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Yorkshire Terrier Breed Standards
Yorkshire Terriers are unique in both their small size and their big personalities. They are a toy breed, and a full-grown Yorkie will not weigh more than seven pounds.
This makes them a great pet for those people that want a dog, but don’t have space to take care of a larger breed.
(pic kindly donated by Caroline Haigler)
Don’t let the small size of a Yorkshire Terrier mislead you; they are a terrific watchdog and have the attitude of a full sized dog when it comes to protecting their territory.
How about we briefly discuss the breed standards of the
The breed standards for The Yorkshire Terrier have changed little over the years.
The breed standards are similar in all countries and are discussed below.
· The Yorkie should have a flat skull on the top, with no dome, and the muzzle should be short rather than long.
· The bite can be either scissor or level, but there should be no overbite or underbite.
· The nose and lips should be black and the eyes should be medium in size and dark in color.
· They should have an intelligent and alert look to them.
· The ears are V-shaped and carried erect. They should not be too far apart on the skull, and should accentuate the Yorkies face.
· Headfall refers to the long hair on the head of the Yorkie. It should be a rich golden tan and be darker at the sides of the head, ears, and muzzle.
· The tan color should not extend down the back of the neck; rather this should be the darker body color.
· The chest and legs should be the golden tan color, and should be rich looking and not faded or washed out.
· It is possible that the chest color may be more silver than golden, but should be bright and shiny.
· On the legs the tan color should not extend above the elbows on the front legs, or the stifle on the rear legs.
· The body is rather short and very flat.
· The backline should be level with the height at the front shoulders being the same as the height at the hips.
· The dog should seem compact and muscular.
· Both the front and rear legs should be straight with no turning in or out when viewed from the front or back.
· The back legs can have a moderate bend at the stifle when viewed from the side.
· The feet should be round and the toenails will be black.
· For show dogs it is acceptable to remove the dewclaws on the forelegs.
· The tail of a Yorkie is docked to a medium length and is carried just a bit higher than the level of the back.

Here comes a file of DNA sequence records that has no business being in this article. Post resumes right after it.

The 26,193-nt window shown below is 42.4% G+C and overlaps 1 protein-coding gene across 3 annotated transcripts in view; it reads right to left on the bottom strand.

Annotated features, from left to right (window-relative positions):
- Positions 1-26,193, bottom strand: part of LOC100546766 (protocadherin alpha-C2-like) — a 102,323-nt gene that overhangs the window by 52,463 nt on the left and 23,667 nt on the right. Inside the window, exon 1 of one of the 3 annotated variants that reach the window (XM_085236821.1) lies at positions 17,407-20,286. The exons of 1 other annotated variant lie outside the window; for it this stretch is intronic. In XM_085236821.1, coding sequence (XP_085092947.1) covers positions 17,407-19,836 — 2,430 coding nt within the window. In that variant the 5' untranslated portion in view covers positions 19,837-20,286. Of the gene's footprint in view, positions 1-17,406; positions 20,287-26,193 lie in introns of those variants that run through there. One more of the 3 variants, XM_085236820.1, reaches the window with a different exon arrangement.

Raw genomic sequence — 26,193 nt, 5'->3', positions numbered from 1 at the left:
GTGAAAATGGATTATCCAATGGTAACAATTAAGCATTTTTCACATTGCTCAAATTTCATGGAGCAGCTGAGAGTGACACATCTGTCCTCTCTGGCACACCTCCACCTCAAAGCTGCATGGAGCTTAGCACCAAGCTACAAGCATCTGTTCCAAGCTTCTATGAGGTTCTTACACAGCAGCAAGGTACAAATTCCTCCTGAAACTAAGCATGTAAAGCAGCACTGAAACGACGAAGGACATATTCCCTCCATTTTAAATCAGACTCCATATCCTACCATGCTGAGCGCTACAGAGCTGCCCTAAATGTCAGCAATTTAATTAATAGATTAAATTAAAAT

· One of the most important features of the Yorkshire terrier is its distinctive long coat.
· The coat should be very shiny and glossy and very fine textured.
· The coat should extend to the ground and should be absolutely straight and not curly or wavy.
· The coat may be trimmed to make movement easier, and the hair on the feet may also be trimmed for appearance.
· The hair on the head can be parted to the side and tied back with two bows, or can be tied with one bow in the center of the head.
· The hair on the muzzle is very long and should blend with the hair on the chest for a nice presentation.
· The hair on the ears can be trimmed to give a neat appearance.
· Puppies are born with black and tan coloration and possible mixing of the dark hairs in the tan.
· As they mature the dark hairs will be shed, and they should not have any mixing of colors between the body and head colors at maturity.
· The body will be a blue color, that is to be steel blue, not silver-blue and can have no mixing of the tan colors in it.
· The tan color can be darker at the roots and lighter at the tips and towards the center of the dog.
· Again, there should be no dark hairs in the tan colored areas.
· The Yorkie should not exceed seven pounds when fully mature.
· Yorkshire Terriers should also exhibit a bright and intelligent expression while they are being shown.
· They should be energetic and lively during presentation, and should be alert to what is happening around them.
· The breed standards of the AKC in 1966 stated “the dog’s high head carriage and confident manner should give the appearance of vigor and self-importance”. This certainly does sum up the positive attitude of the Yorkshire terrier.
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